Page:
Greg Boyd's The Widow was the gem of the bunch. He superbly melds two stories together: an erotic short story written by Mandy Millhouse--an unassuming but unfulfilled housewife; and the story of Mandy's husband after he discovers the first pages of her story unclaimed on the printer and begins reading along in secret, wondering what it means that the husband in her very autobiographical short story is killed off in the first few pages by an unexpected heart attack. The stories sing in harmony and really give you the unique feeling that you are glimpsing the secret and private lives of others' most intimate thoughts and moments.
William Harrison's A Shadow of a Man had some interesting elements and good characters. But the ending was a big let-down not only to the novella but for the collection.
The taste levels, too, were questionable for me and a slight turn-off to dabbling in this genre again. I'd rather stick to books like Kushiel's Dart, The Valley of Horses, and Outlander, which deliver strong emotion and character sympathy along with a good dose of romance.(less)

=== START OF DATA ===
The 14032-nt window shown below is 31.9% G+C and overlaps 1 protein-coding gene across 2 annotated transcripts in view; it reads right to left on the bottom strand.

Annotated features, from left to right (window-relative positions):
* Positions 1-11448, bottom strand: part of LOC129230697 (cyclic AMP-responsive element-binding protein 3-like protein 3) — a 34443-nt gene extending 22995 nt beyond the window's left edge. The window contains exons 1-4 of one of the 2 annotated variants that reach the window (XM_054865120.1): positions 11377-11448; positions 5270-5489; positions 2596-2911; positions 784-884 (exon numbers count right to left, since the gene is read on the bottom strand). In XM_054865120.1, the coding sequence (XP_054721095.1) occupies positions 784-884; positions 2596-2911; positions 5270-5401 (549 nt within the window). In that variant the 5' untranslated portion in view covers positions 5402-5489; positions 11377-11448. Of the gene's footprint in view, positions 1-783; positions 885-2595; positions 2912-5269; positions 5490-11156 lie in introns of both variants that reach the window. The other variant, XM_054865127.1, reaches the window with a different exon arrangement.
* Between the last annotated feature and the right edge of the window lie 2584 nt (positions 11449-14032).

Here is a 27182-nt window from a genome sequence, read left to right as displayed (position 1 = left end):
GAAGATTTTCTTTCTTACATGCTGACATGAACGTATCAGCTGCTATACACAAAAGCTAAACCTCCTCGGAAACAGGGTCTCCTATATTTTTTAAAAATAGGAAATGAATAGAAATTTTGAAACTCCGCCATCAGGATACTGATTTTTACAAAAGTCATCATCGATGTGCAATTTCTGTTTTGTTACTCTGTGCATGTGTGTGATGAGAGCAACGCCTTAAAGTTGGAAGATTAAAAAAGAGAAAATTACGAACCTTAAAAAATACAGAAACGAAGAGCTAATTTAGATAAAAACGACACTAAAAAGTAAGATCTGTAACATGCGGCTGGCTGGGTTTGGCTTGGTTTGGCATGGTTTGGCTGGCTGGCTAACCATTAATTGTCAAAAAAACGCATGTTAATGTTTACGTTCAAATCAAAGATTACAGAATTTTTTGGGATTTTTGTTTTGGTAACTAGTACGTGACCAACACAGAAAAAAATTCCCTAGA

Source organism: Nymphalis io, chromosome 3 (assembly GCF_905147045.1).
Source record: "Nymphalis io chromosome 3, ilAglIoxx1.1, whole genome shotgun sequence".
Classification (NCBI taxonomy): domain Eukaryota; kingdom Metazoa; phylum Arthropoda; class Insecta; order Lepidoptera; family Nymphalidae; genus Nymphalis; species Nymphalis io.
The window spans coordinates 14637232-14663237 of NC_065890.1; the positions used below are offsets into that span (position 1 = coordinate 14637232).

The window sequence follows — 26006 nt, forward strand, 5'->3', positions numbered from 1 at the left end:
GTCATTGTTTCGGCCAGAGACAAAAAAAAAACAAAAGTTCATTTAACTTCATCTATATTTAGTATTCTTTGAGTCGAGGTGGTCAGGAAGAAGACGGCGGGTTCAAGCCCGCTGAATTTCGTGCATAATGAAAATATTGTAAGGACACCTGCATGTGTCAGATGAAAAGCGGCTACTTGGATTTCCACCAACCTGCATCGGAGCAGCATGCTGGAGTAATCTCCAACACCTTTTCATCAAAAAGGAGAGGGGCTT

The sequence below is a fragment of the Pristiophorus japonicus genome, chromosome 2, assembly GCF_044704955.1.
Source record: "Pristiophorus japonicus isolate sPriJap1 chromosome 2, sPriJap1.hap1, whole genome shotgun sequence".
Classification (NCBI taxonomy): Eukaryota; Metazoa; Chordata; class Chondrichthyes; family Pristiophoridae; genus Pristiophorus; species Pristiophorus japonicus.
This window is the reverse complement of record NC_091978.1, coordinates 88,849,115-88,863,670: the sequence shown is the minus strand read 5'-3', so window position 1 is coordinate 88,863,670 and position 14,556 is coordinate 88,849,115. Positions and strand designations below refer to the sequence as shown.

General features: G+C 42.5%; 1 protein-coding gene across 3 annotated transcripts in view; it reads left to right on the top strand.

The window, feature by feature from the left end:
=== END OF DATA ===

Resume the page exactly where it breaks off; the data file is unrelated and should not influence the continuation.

The second installment in Harris's Sookie Stackhouse mysteries series, Living Dead in Dallas follows Sookie on her travels to assist the Dallas vampir...moreThe second installment in Harris's Sookie Stackhouse mysteries series, Living Dead in Dallas follows Sookie on her travels to assist the Dallas vampires in locating a missing one of their own. Harris’s prose style could be described as gritty or just crude. She has no qualms against using words like butt and boobs. I find that her tendency to not pull punches on crude words and thoughts used frequently in reality, but not usually in literature, helps to illustrate the unsophisticated southern town and Sookie’s intelligent but unrefined perspective.